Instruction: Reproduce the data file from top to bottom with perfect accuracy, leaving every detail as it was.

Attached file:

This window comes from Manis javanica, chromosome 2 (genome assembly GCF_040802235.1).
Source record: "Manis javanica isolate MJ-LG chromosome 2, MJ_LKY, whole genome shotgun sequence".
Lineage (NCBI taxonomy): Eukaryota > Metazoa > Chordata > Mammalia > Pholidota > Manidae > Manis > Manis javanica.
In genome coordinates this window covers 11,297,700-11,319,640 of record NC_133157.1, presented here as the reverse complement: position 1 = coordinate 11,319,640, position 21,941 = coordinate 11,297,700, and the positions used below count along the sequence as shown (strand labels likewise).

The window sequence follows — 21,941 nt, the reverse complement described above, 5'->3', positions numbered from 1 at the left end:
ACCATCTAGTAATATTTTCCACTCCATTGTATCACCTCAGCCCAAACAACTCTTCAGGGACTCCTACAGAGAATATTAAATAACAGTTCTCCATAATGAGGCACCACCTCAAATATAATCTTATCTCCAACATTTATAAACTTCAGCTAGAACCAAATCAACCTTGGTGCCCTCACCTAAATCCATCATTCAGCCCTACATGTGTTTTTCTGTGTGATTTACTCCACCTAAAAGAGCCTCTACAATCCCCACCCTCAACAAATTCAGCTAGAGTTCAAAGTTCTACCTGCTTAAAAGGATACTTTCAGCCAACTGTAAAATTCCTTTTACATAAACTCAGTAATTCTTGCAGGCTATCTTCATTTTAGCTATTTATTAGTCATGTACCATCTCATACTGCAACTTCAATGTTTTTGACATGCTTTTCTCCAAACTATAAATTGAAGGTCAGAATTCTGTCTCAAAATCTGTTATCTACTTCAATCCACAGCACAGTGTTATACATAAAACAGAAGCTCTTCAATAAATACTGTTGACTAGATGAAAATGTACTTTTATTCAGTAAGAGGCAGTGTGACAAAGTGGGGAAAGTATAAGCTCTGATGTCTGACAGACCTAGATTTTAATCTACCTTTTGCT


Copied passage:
This window comes from Manis javanica, chromosome 2 (genome assembly GCF_040802235.1).
Source record: "Manis javanica isolate MJ-LG chromosome 2, MJ_LKY, whole genome shotgun sequence".
Lineage (NCBI taxonomy): Eukaryota > Metazoa > Chordata > Mammalia > Pholidota > Manidae > Manis > Manis javanica.
In genome coordinates this window covers 11,297,700-11,319,640 of record NC_133157.1, presented here as the reverse complement: position 1 = coordinate 11,319,640, position 21,941 = coordinate 11,297,700, and the positions used below count along the sequence as shown (strand labels likewise).

The window sequence follows — 21,941 nt, the reverse complement described above, 5'->3', positions numbered from 1 at the left end:
ACCATCTAGTAATATTTTCCACTCCATTGTATCACCTCAGCCCAAACAACTCTTCAGGGACTCCTACAGAGAATATTAAATAACAGTTCTCCATAATGAGGCACCACCTCAAATATAATCTTATCTCCAACATTTATAAACTTCAGCTAGAACCAAATCAACCTTGGTGCCCTCACCTAAATCCATCATTCAGCCCTACATGTGTTTTTCTGTGTGATTTACTCCACCTAAAAGAGCCTCTACAATCCCCACCCTCAACAAATTCAGCTAGAGTTCAAAGTTCTACCTGCTTAAAAGGATACTTTCAGCCAACTGTAAAATTCCTTTTACATAAACTCAGTAATTCTTGCAGGCTATCTTCATTTTAGCTATTTATTAGTCATGTACCATCTCATACTGCAACTTCAATGTTTTTGACATGCTTTTCTCCAAACTATAAATTGAAGGTCAGAATTCTGTCTCAAAATCTGTTATCTACTTCAATCCACAGCACAGTGTTATACATAAAACAGAAGCTCTTCAATAAATACTGTTGACTAGATGAAAATGTACTTTTATTCAGTAAGAGGCAGTGTGACAAAGTGGGGAAAGTATAAGCTCTGATGTCTGACAGACCTAGATTTTAATCTACCTTTTGCT